Tagged: RUSH Hospital


Back into the Human Anatomy Lab at RUSH Hospital twice this week past. Friday I joined Professor Dr. Christopher Ferrigno as his students worked on their dissection assignments.

In the above drawing of a cadaver with considerable dissection on the charts and abdominal cavity, I chose to create a grisaille, or monochrome Gray scale drawing. This features tone and contour but in lacking a wide range of hues or color, makes distinguishing organs much more of a challenge. You may see this trying to differentiate between the heart, seen just above the chin in this view, and the liver which lies directly behind the heart and to the right of it, again relative to this view. What can give greater clarity when using a monochrome scale, would be 1 – employing a subtle shift in grays from cool to warm. The cool gray having a slight blue cast, while the warm gray more of a brown shade. 2 – The strength or width of you countour lines will help distinguish organs one from the other and foreground from background. The character of the organ structure may also affect the contour. So the main lobe of the liver would be a smooth, softly curving line, but the contours of the small intestines would consist of multiple curves of various radius like a thick ribbon folding back on itself again and again. 3 – the surface textures could be very smooth, striated, spotted, mottled, rippled, dimpled, shiny, or covered with small irregular globules of fat. Paying close attention to these sometimes obvious, sometimes subtle distinction will keep your drawings of human tissue from melding in a confusing mass of goulash.



As students work to access organs deeper within the thoracic cavity they have a need to move the intestines out of their way. They were instructed to gather the intestines into a bundle, referred to by  Prof. Ferrigno as the “bouquet”, and set that to the side, as shown in the drawing above. Ink on Toned paper and a Clairefontaine Goldline Watercolor Sketchbook.




Yesterday I had the honor to attend an Artist Anatomy Sketching Session organized by Virginia Ferrante-Iqbal at the RUSH Human Anatomy Lab run by Director James Williams PhD. Before I switched majors to art after three years of college, I had been a bio/chem major. And while I had certainly been in labs and had dissected a few small creatures, I never advanced to the human anatomy labs. The first thing is you will notice a slight hint of formaldehyde but the lab was very well ventilated so that was never an issue. Then you don the gown and enter the main room where there are perhaps a dozen or so tables/gurneys with cadavers in blue tarps. Our subject was revealed and as you can see from my sketches had the skin removed from the body’s left side. A moment of respectful silence and gratitude to the donor, then I got down to business. The session is 3 hours. One aspect I wondered about was my palette selection as I packed my gear the night before. I used Pitt Artist Pens which have a wide range of color but my selection left out some hues I’ll look to include next week. I brought a clipboard as one of my sketchbooks, a Stillman & Birn Nova Series, was a soft cover and wouldn’t have given me much support as I stood to draw while holding my sketchbook. The other book, a Stillman & Birn Gamma Series sketchbook had a hard book cover and was well suited to draw and hold on it’s own. I have lots of anatomy books but the clarity you find in most of those books will be different than your experience looking directly upon a cadaver. Connective tissue and the direction or grain of muscle tissue may prove much more confusing than a diagrammatically rendered illustration. That, will be part of the challenge. To draw as faithfully as you see the forms and tissue, or help articulate the structure. An exciting opportunity. There are openings for this lab which meets over the next seven weeks. My thanks to Virginia Ferrante-Iqbal and Dr. Jim Williams.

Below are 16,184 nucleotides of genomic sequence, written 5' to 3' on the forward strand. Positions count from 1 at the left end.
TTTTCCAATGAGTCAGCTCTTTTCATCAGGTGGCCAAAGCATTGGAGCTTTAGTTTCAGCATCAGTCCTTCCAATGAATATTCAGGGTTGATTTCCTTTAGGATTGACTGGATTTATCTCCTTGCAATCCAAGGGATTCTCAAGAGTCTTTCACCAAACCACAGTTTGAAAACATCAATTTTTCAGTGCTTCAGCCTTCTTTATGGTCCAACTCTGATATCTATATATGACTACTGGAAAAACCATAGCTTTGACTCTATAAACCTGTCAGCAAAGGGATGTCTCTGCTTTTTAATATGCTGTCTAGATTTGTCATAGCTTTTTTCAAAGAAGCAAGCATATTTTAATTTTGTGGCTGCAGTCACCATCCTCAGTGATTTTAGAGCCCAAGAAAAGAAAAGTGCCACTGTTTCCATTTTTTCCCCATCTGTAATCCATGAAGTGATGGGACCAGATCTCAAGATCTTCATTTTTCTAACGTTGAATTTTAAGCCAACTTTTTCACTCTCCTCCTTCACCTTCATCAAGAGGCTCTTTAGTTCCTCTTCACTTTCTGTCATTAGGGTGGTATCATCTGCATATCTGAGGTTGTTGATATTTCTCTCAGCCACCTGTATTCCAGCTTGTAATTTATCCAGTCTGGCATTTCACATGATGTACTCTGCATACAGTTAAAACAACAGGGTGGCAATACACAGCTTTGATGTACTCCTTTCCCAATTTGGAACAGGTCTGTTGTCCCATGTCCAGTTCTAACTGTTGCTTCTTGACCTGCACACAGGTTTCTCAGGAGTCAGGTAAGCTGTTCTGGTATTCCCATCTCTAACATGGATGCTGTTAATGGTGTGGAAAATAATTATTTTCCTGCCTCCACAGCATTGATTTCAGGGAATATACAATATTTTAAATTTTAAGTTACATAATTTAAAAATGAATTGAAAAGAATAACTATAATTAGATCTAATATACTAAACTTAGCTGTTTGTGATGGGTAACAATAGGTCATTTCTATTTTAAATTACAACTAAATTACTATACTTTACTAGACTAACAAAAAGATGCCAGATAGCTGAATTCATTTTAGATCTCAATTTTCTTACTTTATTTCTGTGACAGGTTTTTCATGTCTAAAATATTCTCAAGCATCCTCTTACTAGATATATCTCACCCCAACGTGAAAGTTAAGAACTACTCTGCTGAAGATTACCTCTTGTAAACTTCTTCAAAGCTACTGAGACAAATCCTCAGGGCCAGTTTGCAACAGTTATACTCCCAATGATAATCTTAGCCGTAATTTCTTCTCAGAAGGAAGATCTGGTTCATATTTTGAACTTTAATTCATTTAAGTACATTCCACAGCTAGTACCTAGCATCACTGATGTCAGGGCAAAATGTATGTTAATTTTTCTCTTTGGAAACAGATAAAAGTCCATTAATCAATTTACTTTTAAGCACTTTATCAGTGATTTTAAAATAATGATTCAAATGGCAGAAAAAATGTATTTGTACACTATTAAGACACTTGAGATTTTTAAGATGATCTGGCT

I returned to the Human Anatomy Lab at Rush Hospital last night and continued drawing from the same cadaver featured last week. More dissection had taken place, as shown here, where the trapezius, still attached to the skull ( the external occipital protuberance to be more exact) having been laid across the towel covering the cadaver’s head. Other muscles around the shoulder/neck area have been partially removed to show substructure. The main muscle of the buttocks, the gluteus maximus has also been partially removed to reveal deeper tissue and the sciatic nerve. In future drawings I will clearly label the muscle groups, bones and key features.

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